Suicide usually results from the interaction of many factors, depression being the most common and significant, but not the only risk factor for suicide.
Some methods, such as using firearms, are more likely to result in death, but choice of a less lethal method does not necessarily mean that the intent was less serious.
Any expression of suicidal thoughts or suicide attempt must be taken seriously, and help and support should be provided.
The National Suicide Prevention Lifeline (1-800-273-TALK) and Crisis Text Line (text TALK to 741741) are available for people who are in crisis or considering suicide.
(See also Suicidal Behavior in Children and Adolescents.)
The terminology used to describe suicide has evolved over time to reflect advances in the scientific study of suicidal behavior, growing advocacy for the victims and survivors of suicide, and reduction of the stigma associated with suicide.
Suicidal behavior includes the following:
Nonsuicidal self-injury (NSSI) is an act of self-harm that is not intended to result in death. Such acts include inflicting scratches or cuts on the arms, burning oneself with a cigarette, and overdosing on vitamins. Nonsuicidal self-injury may be a way to reduce tension because physical pain may relieve psychologic pain. It may also be a plea for help from people who still wish to live. These acts should not be dismissed lightly because people with a history of NSSI have a higher risk of suicide over the long term.
Information about the frequency of suicide comes mainly from death certificates and inquest reports and probably underestimates the true rate. Even so, suicidal behavior is an all-too-common health problem. Suicidal behavior occurs in men and women of all ages, races, creeds, incomes, educational levels, and sexual orientations. There is no typical suicide profile, although some groups of people, such as middle-aged and older males, American Indian youth, and LGBTQ people (not a complete list), have a higher risk of suicide than others.
Worldwide, almost 800,000 people die by suicide every year.
In the United States, suicide was the second leading cause of death among people aged 10 to 34 years.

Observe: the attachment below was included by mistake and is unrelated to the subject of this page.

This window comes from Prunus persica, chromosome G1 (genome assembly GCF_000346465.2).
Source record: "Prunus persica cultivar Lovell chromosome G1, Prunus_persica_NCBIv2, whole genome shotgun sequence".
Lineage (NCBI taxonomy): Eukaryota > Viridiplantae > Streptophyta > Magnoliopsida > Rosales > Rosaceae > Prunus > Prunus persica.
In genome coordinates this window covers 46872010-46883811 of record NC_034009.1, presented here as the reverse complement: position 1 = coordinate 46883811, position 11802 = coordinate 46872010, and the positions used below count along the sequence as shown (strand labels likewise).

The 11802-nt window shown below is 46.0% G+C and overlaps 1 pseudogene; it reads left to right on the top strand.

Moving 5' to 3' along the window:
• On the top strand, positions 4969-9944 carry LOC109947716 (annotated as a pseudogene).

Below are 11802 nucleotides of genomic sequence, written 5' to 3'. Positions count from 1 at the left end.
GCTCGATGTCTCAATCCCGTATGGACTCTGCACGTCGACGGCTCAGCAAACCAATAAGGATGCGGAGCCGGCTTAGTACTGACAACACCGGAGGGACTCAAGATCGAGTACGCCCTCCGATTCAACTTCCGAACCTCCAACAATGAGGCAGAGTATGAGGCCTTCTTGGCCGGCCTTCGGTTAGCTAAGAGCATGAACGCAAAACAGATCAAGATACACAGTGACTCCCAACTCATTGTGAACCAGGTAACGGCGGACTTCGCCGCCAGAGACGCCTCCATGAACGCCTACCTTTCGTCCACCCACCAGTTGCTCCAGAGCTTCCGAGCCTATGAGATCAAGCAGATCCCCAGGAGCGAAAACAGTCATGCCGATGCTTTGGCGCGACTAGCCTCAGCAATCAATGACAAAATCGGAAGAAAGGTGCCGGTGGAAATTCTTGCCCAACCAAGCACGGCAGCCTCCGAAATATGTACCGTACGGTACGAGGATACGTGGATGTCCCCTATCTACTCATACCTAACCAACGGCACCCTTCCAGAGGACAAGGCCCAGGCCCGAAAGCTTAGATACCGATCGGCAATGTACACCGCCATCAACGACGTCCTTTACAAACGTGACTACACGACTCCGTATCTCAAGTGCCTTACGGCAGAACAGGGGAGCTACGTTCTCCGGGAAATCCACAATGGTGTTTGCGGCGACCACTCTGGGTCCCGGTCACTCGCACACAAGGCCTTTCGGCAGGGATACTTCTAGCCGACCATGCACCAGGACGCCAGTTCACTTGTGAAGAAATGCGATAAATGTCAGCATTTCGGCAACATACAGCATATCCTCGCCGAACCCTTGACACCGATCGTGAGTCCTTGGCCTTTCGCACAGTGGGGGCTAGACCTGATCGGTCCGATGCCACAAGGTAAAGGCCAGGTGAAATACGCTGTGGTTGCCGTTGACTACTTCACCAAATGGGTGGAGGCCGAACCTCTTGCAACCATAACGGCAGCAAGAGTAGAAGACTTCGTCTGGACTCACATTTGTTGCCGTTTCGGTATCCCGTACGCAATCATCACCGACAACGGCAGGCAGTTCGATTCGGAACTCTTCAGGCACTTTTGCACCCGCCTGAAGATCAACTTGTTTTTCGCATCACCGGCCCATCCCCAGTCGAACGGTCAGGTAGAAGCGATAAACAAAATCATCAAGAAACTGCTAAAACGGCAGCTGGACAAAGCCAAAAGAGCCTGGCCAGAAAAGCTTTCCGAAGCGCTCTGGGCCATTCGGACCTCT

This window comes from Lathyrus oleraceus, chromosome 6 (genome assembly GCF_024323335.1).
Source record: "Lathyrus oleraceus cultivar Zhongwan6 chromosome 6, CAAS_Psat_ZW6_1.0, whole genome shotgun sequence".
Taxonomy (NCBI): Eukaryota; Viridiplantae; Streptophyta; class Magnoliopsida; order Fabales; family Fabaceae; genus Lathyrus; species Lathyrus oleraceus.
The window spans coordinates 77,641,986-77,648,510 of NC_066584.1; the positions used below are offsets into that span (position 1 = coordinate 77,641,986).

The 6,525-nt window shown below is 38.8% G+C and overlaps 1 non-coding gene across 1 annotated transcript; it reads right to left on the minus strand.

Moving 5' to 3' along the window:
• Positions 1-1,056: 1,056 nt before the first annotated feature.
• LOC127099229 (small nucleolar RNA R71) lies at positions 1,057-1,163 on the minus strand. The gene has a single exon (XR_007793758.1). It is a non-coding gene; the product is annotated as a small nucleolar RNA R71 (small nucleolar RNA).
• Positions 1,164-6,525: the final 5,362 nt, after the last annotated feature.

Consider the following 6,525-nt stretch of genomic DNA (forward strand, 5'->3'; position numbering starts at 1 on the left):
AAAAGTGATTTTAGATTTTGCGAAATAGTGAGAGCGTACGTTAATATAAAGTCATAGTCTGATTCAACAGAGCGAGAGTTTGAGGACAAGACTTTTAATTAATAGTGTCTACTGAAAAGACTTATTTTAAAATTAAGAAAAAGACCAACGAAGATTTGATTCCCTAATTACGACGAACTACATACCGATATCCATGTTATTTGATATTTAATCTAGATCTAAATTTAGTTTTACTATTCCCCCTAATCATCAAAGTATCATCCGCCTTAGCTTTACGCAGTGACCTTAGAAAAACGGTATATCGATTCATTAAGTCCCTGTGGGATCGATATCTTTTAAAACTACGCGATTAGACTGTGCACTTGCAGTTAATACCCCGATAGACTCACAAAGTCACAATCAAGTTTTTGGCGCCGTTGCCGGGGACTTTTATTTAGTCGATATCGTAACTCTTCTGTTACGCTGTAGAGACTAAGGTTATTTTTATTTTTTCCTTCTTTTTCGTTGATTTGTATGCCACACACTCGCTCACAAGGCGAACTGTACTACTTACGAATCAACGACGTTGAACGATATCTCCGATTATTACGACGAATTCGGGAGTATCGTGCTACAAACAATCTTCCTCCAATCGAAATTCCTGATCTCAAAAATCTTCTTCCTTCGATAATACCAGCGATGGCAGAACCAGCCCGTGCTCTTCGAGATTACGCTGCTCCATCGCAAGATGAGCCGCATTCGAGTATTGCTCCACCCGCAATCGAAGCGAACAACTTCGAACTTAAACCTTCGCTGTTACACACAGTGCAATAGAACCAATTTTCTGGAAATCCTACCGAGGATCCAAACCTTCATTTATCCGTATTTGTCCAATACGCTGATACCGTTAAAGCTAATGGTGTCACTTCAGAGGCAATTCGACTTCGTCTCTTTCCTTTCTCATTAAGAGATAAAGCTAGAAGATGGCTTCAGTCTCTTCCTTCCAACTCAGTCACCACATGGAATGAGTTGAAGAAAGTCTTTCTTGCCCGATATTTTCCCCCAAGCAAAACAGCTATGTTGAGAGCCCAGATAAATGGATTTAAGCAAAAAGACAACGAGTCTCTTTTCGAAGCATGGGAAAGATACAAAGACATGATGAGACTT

Evidence suggests that for each person who dies by suicide, there are many more people who attempt suicide. This ratio varies widely by country, region, sex, age, and method.
In the United States, there were almost 48,000 completed suicides in 2019. On average, there are about 132 suicides each day.
In 2019, the suicide rate was highest in people aged 45 to 64. No one knows for certain why this is, but the following factors may have played a role:
This group had higher rates of depression and suicide attempts when younger.
This group may have been particularly vulnerable to a combination of factors: the rise in availability of lethal means, the opioid crisis, changes in the economy, and the continued stigma associated with getting help for a mental health condition.
The second highest rate of suicide occurs in people aged 75 years and older, likely because of loneliness, isolation, and infirmity.
Suicide generally ranks 10th overall as a cause of death in the United States but declined to 11th in 2020 because of the large number of deaths caused by the COVID-19 pandemic.
In all age groups, men who die by suicide outnumber women almost 4 to 1. The reasons are unclear, but the following may be involved:
Men tend to be more aggressive and use more lethal means when they attempt suicide.
Men have been taught to be stoic when faced with problems and are traditionally less likely to seek help—from friends and/or health care practitioners.
The number of suicides in men includes suicides in the military and among veterans. Both groups have a higher proportion of men to women.
In 2019, the suicide rate was highest among non-Hispanic Whites, followed by American Indians and Alaskan natives. For the most current statistics on suicide, see the data collected by the American Foundation for Suicide Prevention.
Did You Know?
In 2019, an estimated 1.4 million American adults attempted suicide. There are an estimated 25 attempts for every completed suicide. Many people make repeated attempts. However, only 5 to 10% of people who make an attempt eventually die by suicide. Suicide attempts are particularly common among adolescent girls. Girls aged 15 to 19 make 100 suicide attempts for every suicide completed. Across all age groups, women attempt suicide 2 or 3 times as often as men, but men are 4 times more likely to die in their attempts. Older people attempt suicide 4 times for every completed suicide.
About one in six people who kill themselves leaves a suicide note, which sometimes provides clues as to why. Reasons given include mental illness, feelings of hopelessness, feeling like a burden to others, and inability to cope with various life stresses.
Research has shown that many people who completed suicide were experiencing multiple risk factors at the time of death. About 85 to 95% of people who die by suicide have a diagnosable mental health condition at the time of their death.
The most common factor that contributes to suicidal behavior is
Depression, including the depression that is part of bipolar disorder, is involved in over 50% of attempted suicides and an even higher percentage of completed suicides. Depression can occur out of the blue, be triggered by a recent loss or other distressing event, or result from a combination of factors. In people with depression, marital problems, recent arrest or trouble with the law, unhappy or ended love affairs, disputes with parents or bullying (among adolescents), or the recent loss of a loved one (particularly among older people) may trigger a suicide attempt. The risk of suicide is higher if people with depression also have significant anxiety.